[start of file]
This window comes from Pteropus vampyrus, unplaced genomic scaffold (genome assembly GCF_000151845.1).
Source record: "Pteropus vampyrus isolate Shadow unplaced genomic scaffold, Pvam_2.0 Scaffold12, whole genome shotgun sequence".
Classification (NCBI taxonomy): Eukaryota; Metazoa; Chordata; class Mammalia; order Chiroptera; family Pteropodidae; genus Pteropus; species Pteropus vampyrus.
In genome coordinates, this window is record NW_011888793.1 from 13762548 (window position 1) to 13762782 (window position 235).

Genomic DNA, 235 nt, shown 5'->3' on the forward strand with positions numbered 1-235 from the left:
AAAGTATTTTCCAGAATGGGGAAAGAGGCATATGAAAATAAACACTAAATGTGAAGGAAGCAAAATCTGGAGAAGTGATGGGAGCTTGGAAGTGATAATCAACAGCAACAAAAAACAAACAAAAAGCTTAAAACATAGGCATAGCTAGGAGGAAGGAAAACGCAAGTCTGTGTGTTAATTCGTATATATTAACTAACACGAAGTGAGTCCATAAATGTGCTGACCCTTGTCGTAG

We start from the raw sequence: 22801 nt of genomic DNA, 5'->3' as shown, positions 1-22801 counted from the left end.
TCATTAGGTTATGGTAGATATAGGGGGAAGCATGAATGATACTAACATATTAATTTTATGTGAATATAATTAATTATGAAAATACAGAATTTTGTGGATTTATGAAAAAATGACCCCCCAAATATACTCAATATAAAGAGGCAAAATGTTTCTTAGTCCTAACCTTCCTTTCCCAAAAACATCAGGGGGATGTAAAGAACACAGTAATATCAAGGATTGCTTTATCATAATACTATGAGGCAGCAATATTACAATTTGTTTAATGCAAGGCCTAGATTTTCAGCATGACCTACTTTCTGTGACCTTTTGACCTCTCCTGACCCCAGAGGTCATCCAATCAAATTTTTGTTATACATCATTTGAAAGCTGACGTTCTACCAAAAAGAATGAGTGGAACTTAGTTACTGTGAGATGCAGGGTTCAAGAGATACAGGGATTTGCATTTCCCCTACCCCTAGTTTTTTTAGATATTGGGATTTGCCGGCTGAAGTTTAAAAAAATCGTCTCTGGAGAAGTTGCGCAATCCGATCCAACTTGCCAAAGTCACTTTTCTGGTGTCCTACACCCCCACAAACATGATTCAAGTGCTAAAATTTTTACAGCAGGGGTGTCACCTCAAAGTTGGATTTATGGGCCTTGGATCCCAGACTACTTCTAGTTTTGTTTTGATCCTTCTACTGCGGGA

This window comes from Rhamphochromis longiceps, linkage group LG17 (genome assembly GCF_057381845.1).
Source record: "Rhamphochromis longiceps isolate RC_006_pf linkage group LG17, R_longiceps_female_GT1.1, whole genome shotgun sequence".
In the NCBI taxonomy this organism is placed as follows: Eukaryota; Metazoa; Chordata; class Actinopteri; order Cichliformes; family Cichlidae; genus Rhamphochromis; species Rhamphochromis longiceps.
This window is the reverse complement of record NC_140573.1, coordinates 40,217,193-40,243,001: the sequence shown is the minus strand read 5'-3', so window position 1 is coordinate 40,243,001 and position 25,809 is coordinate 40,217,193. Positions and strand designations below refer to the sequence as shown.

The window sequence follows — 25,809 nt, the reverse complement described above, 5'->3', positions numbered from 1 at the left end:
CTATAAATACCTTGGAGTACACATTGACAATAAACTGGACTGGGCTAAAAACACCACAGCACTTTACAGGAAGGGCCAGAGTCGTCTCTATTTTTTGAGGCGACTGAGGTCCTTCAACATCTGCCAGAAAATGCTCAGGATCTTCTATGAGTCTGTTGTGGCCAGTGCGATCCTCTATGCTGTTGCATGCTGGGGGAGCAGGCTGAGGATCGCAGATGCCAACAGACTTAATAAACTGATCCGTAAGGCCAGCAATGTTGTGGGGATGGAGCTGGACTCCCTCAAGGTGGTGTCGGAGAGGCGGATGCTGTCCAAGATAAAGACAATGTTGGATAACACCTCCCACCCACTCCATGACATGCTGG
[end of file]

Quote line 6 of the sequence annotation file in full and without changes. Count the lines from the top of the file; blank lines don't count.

AAAGTATTTTCCAGAATGGGGAAAGAGGCATATGAAAATAAACACTAAATGTGAAGGAAGCAAAATCTGGAGAAGTGATGGGAGCTTGGAAGTGATAATCAACAGCAACAAAAAACAAACAAAAAGCTTAAAACATAGGCATAGCTAGGAGGAAGGAAAACGCAAGTCTGTGTGTTAATTCGTATATATTAACTAACACGAAGTGAGTCCATAAATGTGCTGACCCTTGTCGTAG